COVID-19 precautions and quarantine efforts have raised concerns for some patients about coming to a doctor’s office or a hospital but putting your health care needs on hold can worsen many conditions and end up increasing the risk of contracting the virus.
Maintaining good health is among the best defenses a patient has for reducing the risk of becoming infected with COVID-19. Regular checkups, immunizations and periodic medical tests are essential to protect your health. To reduce the risk of COVID-19 infections, Cayuga Health System and the practices in the Cayuga Health Partners network began a series of improvements when the virus first appeared in our community in March. New protocols and technology at these medical offices, Cayuga Medical Center and Schuyler Hospital make for a safer environment than patients will likely find in any other setting.
What are some changes medical offices have made to protect patient health?
When patients call to make an appointment, they are asked about symptoms, recent travel and encounters with other people that may indicate a risk of COVID infection. At many of our practices in the Cayuga Health Partners network, symptomatic patients are seen via Telehealth sessions instead of having an office visit, and appointments are staggered to minimize contact with other patients and office staff.
When arriving for in-person appointments, patients call the reception desk from their cell phones while outside the office, or even from their car. Patients are notified when their provider is ready for the appointment and are re-screened at the door for potential symptoms and personal exposure to the virus and given a temperature check. Office waiting rooms and standard check-in desks have essentially been eliminated to minimize face-to-face contact with staff. Physicians, nurses and other staff in the medical office wear masks throughout the day, and many also wear face shields. Exam and procedure rooms are cleaned and disinfected after each visit. Future appointments and payment are arranged by phone or through a patient’s portal website as opposed to traditional ‘check-out’ areas.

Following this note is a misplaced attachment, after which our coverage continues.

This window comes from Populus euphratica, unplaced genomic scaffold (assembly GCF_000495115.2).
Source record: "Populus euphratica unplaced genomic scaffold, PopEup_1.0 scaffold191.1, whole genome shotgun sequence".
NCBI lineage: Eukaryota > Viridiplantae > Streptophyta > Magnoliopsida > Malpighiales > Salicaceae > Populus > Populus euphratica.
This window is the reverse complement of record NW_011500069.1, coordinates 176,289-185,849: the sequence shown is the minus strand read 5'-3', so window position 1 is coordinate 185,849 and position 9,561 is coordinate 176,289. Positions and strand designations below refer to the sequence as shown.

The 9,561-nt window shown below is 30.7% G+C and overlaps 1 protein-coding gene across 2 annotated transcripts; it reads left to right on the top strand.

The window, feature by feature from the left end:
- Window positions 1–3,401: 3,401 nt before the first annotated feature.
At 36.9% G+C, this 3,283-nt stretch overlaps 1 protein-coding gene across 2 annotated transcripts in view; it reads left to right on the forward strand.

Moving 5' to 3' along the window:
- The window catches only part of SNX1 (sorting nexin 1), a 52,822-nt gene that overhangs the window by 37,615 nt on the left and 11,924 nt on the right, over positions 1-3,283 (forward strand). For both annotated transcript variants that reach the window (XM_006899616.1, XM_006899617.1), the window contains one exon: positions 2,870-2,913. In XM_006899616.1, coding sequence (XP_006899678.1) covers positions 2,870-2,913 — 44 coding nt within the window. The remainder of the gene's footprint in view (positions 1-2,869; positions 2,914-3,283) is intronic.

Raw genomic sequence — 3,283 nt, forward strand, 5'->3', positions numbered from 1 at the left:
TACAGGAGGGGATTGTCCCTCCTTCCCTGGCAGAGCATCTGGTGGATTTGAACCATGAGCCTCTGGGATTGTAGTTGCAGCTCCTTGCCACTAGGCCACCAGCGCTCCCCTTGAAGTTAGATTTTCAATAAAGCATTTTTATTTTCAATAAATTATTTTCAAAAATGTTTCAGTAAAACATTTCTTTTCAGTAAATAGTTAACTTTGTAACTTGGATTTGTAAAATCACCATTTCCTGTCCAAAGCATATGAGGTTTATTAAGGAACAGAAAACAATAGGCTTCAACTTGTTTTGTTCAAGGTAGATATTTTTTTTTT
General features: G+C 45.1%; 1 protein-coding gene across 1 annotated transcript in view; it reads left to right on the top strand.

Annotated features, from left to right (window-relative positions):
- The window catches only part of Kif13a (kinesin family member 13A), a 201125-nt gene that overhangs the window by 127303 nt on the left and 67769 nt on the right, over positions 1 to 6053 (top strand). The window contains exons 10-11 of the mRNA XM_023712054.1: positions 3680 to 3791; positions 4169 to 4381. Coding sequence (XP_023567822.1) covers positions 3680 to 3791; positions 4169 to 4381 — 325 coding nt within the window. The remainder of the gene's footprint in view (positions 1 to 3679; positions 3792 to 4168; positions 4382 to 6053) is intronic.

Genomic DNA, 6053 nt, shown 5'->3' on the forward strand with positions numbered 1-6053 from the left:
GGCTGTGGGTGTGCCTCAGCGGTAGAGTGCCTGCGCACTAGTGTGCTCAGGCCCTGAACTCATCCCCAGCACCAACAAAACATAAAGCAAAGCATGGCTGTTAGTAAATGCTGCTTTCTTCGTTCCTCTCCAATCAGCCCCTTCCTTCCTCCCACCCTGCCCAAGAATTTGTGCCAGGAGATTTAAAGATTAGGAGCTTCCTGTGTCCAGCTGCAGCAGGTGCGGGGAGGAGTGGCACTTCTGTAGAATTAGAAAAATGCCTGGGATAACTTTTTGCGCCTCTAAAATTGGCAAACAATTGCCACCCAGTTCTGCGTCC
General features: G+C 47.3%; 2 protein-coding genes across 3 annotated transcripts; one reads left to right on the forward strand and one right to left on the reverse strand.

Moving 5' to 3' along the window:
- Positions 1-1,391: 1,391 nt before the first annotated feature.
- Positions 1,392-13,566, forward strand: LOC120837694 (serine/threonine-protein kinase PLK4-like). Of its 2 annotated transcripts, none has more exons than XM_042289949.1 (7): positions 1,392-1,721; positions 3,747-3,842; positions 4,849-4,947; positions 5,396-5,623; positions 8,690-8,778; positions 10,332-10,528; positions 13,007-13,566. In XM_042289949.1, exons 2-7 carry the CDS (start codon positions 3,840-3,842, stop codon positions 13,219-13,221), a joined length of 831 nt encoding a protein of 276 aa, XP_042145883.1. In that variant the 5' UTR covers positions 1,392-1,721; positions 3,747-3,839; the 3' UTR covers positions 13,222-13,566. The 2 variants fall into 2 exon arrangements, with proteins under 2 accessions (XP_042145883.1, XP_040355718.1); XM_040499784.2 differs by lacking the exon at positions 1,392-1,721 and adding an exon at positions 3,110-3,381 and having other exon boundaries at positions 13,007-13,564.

When should a patient make a Telehealth appointment rather than an office appointment?
Patients who are ill or have COVID-19 symptoms can use Telehealth as opposed to a traditional in-office visit for the first point of contact. It is possible – even preferable, in the midst of a pandemic – for a provider to assess a ‘sick’ patient via Telehealth, but occasionally a patient will then be referred to a higher level of service such as Convenient Care or the Cayuga Medical Center Emergency Room if deemed necessary. Many routine appointments can also be accomplished effectively via Telehealth, including consults to review lab tests or imaging studies. And, at least for now, the major insurance companies are covering Telehealth visits, including those done by phone.
When should a patient NOT use Telehealth?
Never use Telehealth or Patient Portals for urgent or acute conditions, including but not limited to chest pains, shortness of breath, seizures, head or neck injuries, loss of or blurred vision, severe bleeding, loss of consciousness, burns, or high, uncontrolled fever – the kinds of symptoms that may indicate a life-threatening medical emergency. Call 911 immediately; fear should never create a barrier to receiving emergency medical services. Our hospitals are safe, operational and prepared to handle health emergencies as well as coronavirus cases.
What special equipment is needed for a Telehealth appointment?
Patients must have internet access, a smart phone, tablet, or computer with audio and video/webcam functions, and a browser such as Chrome, Safari, or Firefox. Call your provider’s office first if you’re interested in arranging a Telehealth appointment - an initial assessment of the health issue needs to be made to be sure that Telehealth is appropriate for the person’s health needs, and also to determine if the proper technological tools are in place for such a visit. Some offices will offer telephone visits if appropriate, but these kind of Telehealth visits do not provide visual contact between a physician and patient, which may make them less effective and can reduce a patient’s understanding of medical instructions. In-office or video visits, in general, improve the communication between a practitioner and patient more than those accomplished solely by phone.
Dr. Lloyd A. Darlow is Vice President for Clinical Integration at Cayuga Medical Center and President of the Cayuga Area Physicians Alliance. He is Board certified in Family Medicine and is in practice with Family Medicine Associates of Ithaca.